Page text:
Elizabeth Holmes — the Silicon Valley wunderkind whose blood-testing startup Theranos has collapsed in a slew of scandals — has been charged with “massive fraud” by the Securities and Exchange Commission.
The SEC on Wednesday accused Theranos CEO Holmes and a top lieutenant of defrauding investors of more than $700 million through false claims about its technology.
Holmes — a Steve Jobs wannabe who dressed exclusively in black turtlenecks as she talked up her blood-testing unicorn, which at one point boasted a valuation north of $9 billion — settled with the regulators for $500,000 while neither admitting nor denying the accusations.
Theranos disclosed in a 2016 letter to investors it was under a criminal probe. No criminal charges have been filed, and it’s not known if the investigation is ongoing.
Holmes additionally agreed to not be a director or officer of a public company for 10 years, and to forgo profiting from Theranos ownership until $750 million is returned to investors, according to the consent order with the SEC.
Theranos and 34-year-old Holmes ran “an elaborate, years-long fraud in which they exaggerated or made false statements about the company’s technology, business, and financial performance,” according to the SEC.
While Theranos had said it was on track to make $100 million by the end of 2014, the real figure was “a little more than $100,000,” according to the SEC. And, contrary to what Theranos told investors about the Department Defense using its blood tests, they were “never deployed by the DOD in the battlefield, in Afghanistan, or on medevac helicopters,” according to the settlement.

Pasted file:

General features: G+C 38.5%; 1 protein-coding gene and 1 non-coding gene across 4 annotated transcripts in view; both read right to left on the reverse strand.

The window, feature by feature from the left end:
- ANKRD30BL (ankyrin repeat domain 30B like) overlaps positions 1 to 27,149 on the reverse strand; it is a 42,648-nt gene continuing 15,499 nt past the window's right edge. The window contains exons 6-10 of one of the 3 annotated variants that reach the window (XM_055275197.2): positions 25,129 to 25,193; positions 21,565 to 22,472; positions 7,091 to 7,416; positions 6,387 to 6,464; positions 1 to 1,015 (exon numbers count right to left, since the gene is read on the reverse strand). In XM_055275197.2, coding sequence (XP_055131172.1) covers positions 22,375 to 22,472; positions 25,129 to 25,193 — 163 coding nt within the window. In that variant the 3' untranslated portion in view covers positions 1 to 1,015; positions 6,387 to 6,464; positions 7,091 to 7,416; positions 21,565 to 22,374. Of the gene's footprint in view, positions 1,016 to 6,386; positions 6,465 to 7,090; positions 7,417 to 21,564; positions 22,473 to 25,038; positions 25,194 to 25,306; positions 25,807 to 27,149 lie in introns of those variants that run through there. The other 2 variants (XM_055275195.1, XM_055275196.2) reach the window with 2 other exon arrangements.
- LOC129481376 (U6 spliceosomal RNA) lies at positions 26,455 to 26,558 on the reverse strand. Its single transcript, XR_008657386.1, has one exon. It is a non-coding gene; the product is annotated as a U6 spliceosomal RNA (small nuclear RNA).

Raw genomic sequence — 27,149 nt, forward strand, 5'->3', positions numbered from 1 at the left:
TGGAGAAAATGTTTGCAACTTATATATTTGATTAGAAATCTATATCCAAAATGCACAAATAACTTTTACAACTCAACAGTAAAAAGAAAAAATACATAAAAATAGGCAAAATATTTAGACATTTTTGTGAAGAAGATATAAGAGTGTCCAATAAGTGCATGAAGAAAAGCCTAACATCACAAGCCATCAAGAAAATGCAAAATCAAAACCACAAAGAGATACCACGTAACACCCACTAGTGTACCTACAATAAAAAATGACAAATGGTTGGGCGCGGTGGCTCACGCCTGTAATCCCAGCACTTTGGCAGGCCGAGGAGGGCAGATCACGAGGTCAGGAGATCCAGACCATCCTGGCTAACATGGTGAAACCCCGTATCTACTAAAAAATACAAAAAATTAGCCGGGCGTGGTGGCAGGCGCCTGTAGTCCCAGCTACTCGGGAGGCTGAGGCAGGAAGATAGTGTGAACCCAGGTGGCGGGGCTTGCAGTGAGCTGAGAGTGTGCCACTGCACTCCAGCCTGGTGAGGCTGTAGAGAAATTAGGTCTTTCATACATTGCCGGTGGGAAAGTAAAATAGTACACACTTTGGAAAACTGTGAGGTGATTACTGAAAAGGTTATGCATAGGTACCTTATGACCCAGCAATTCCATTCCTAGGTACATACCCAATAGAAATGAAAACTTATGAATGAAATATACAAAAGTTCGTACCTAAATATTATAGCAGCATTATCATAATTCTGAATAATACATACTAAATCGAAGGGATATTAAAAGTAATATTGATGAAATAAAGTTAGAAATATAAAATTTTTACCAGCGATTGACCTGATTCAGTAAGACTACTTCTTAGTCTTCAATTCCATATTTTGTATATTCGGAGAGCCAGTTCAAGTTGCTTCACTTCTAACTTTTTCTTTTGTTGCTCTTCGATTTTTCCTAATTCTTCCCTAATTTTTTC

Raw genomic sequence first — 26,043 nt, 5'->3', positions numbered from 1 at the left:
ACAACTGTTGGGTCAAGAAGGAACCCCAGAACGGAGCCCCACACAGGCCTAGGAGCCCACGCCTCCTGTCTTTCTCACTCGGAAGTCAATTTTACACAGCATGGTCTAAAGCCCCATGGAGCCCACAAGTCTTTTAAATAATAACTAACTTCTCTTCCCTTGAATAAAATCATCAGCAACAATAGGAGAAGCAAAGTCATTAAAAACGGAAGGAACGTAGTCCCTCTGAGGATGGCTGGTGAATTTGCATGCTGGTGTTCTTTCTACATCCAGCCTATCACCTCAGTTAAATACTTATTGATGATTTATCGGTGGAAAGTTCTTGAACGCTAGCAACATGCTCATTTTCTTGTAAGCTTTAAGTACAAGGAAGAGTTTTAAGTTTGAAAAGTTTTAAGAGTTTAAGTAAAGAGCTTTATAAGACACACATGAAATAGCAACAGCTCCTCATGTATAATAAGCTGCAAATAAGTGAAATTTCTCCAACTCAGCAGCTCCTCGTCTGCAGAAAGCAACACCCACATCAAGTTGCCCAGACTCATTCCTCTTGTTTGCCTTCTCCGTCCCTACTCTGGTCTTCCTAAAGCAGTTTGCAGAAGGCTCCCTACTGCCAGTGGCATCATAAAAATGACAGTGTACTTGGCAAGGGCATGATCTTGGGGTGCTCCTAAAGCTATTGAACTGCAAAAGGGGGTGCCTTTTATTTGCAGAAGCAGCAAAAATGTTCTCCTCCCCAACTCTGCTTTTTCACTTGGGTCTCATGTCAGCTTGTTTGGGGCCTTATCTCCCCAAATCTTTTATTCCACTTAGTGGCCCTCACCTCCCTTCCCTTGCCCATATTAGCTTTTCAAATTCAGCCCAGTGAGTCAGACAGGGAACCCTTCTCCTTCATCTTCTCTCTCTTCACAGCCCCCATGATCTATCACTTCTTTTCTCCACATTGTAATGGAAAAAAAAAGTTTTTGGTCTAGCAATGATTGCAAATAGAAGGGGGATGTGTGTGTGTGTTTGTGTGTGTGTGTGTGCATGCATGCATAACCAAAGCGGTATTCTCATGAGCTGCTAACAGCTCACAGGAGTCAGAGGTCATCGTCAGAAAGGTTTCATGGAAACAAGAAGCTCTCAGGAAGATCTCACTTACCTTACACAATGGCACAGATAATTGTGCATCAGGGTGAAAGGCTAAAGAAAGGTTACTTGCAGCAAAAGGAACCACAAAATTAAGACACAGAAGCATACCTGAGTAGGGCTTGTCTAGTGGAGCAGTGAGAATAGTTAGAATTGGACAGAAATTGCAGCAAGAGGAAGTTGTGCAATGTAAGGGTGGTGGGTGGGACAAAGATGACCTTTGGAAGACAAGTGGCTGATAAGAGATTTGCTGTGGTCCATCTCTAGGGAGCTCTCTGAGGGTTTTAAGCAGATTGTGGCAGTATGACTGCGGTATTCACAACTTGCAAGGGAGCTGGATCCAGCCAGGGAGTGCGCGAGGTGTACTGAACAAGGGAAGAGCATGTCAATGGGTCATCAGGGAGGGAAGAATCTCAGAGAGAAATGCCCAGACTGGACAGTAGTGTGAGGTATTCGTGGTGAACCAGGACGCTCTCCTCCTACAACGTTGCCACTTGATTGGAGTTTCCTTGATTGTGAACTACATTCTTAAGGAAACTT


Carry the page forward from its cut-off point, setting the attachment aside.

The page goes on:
The disgraced CEO also misled employees about its institutional backing, according to the charges. Theranos distributed pitch books to investors containing articles purportedly written by other pharmaceutical executives — lending the startup institutional clout —but were in fact written by company employees, according to the charges.
Ramesh “Sunny” Balwani, the company’s president and chief operating officer, is fighting the charges.
“Investors are entitled to nothing less than complete truth and candor from companies and their executives,” Steve Peikin, the SEC’s head of enforcement, said in a statement.
The charges amount to one of the biggest scandals to rock the tech world since the bursting of the tech bubble in 1999.
The SEC claims that Holmes misled investors about her technology, which Theranos said was able to test for diseases with only a pinprick, and more cheaply than what was commercially available, according to the SEC settlement.
In reality, the company didn’t have any reliable technology to test blood samples, and sent blood to third-party companies for testing, according to the complaint.